Pepper Spray Strength: How Hot Is It Really?

The topic of pepper spray or mace strength is often a confusing and misinterpreted subject. There are two common inaccurate measures of pepper spray strength and one true indicator of strength.

The one correct indicator of pepper spray potency, as recognized by the EPA & US Federal Government, is Major Capsaicinoids (MC). MC represents the strength of the entire formulation within your pepper spray. Typical sprays range from 0.18 to 1.33% MC. The higher the MC of the pepper spray the greater the potency. Sprays with higher MC are more effective as well. A good example, Gasoline, is typically 87, 89 or 91 Octane. The higher the gasoline’s octane rating, the greater the fuels performance. Proof, another example, is the measure of liquor strength. The higher the proof, the stronger the liquor.

Bear Attack Deterrent Sprays measure between 1.0% and 2.0% Major Capsaicinoids.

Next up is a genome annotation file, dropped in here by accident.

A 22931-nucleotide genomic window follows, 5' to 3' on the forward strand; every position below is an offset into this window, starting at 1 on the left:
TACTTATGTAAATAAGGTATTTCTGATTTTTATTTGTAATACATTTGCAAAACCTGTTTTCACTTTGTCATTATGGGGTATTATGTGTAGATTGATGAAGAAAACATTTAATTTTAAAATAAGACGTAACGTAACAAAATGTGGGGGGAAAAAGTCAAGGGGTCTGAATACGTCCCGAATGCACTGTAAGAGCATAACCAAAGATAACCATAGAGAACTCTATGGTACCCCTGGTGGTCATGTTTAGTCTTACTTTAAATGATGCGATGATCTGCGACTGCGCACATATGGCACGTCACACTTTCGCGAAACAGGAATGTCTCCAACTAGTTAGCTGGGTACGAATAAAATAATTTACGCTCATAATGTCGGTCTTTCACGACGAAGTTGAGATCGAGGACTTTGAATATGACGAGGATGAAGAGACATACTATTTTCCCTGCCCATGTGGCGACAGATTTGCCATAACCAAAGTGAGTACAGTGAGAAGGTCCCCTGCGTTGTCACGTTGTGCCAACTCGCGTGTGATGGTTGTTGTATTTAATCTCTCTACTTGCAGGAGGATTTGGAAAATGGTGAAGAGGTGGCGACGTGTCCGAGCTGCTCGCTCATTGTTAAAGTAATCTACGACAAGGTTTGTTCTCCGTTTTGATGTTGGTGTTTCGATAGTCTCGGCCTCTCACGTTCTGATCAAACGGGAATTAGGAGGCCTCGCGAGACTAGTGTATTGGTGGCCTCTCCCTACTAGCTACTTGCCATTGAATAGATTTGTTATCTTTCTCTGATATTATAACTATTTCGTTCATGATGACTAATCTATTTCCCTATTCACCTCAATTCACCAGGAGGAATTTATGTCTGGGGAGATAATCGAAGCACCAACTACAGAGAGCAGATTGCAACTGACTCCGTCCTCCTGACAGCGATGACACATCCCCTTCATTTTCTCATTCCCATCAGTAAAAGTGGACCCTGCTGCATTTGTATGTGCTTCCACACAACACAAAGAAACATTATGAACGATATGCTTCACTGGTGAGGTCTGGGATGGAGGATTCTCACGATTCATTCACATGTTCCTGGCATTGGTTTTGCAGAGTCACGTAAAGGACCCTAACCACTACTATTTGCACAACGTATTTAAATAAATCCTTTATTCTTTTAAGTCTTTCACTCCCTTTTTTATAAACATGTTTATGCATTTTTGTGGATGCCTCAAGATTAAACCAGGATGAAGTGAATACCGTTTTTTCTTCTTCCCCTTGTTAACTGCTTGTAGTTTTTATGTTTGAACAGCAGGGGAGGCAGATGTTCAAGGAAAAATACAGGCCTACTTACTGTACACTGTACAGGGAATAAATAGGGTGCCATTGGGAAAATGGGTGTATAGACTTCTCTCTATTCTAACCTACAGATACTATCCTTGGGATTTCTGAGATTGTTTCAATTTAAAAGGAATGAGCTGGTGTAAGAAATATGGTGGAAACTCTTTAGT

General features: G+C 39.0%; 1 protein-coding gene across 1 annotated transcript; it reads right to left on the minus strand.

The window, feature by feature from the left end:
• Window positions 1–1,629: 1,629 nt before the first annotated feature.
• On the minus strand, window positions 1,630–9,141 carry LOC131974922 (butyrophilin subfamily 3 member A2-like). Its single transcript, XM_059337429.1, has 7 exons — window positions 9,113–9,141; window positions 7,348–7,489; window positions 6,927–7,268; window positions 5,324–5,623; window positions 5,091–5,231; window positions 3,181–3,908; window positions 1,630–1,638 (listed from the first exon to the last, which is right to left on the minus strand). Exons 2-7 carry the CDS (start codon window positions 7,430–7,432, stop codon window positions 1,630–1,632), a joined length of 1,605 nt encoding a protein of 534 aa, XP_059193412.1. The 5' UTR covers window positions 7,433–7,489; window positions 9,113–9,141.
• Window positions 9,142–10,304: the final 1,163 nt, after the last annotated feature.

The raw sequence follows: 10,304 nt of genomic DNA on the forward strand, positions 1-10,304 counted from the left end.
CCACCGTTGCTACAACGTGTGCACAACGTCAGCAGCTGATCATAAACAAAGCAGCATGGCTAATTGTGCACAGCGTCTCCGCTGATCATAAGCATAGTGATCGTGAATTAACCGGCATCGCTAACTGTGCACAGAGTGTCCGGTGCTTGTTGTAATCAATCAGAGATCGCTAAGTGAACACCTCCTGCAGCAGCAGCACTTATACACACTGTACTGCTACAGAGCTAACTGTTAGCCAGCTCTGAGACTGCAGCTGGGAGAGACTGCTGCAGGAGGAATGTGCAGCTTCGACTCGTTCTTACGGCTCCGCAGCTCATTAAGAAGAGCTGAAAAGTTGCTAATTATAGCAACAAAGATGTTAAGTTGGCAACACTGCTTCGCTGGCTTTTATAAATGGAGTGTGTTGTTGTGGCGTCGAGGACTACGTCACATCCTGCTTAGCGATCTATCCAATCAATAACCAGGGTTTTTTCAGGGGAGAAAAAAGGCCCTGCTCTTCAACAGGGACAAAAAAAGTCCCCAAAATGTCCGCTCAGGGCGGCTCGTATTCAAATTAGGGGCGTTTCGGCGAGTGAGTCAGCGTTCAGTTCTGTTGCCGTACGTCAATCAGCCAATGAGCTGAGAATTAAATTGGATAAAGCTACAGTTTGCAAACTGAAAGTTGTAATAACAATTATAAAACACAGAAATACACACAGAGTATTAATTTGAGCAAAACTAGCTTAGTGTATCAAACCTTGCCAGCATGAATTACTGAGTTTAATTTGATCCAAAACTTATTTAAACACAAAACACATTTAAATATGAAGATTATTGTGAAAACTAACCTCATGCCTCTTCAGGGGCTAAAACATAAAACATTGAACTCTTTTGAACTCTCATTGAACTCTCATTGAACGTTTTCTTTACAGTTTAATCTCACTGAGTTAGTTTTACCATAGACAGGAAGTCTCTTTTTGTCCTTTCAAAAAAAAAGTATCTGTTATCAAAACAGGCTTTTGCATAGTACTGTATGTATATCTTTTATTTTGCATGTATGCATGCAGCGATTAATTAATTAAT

The two inaccurate measures of pepper spray strength are Oleoresin Capsicum percentages (OC%) & Scoville Heat Units (SHUs). Pepper sprays contains anywhere from 2-10% OC, but OC% only measures the amount of raw pepper or Oleoresin Capsicum (OC) within the pepper spray formulation. The OC% does not take into account the actual potency of that OC. SHUs are an inaccurate measure because they only measure the strength of the previously mentioned raw OC, which is then diluted from 90 to 98% because OC only measures between 2-10% of the formulation. Here is an example of how SHU can be misleading: a 5.3 Million SHU spray with 2% OC measures only 0.71% MC. while a 2 Million SHU spray with 10% OC measures 1.33% MC. Which spray is more potent? The 1.33 MC pepper spray is nearly twice the strength.

So when purchasing pepper spray, remember major capsaicinoids equals strength!

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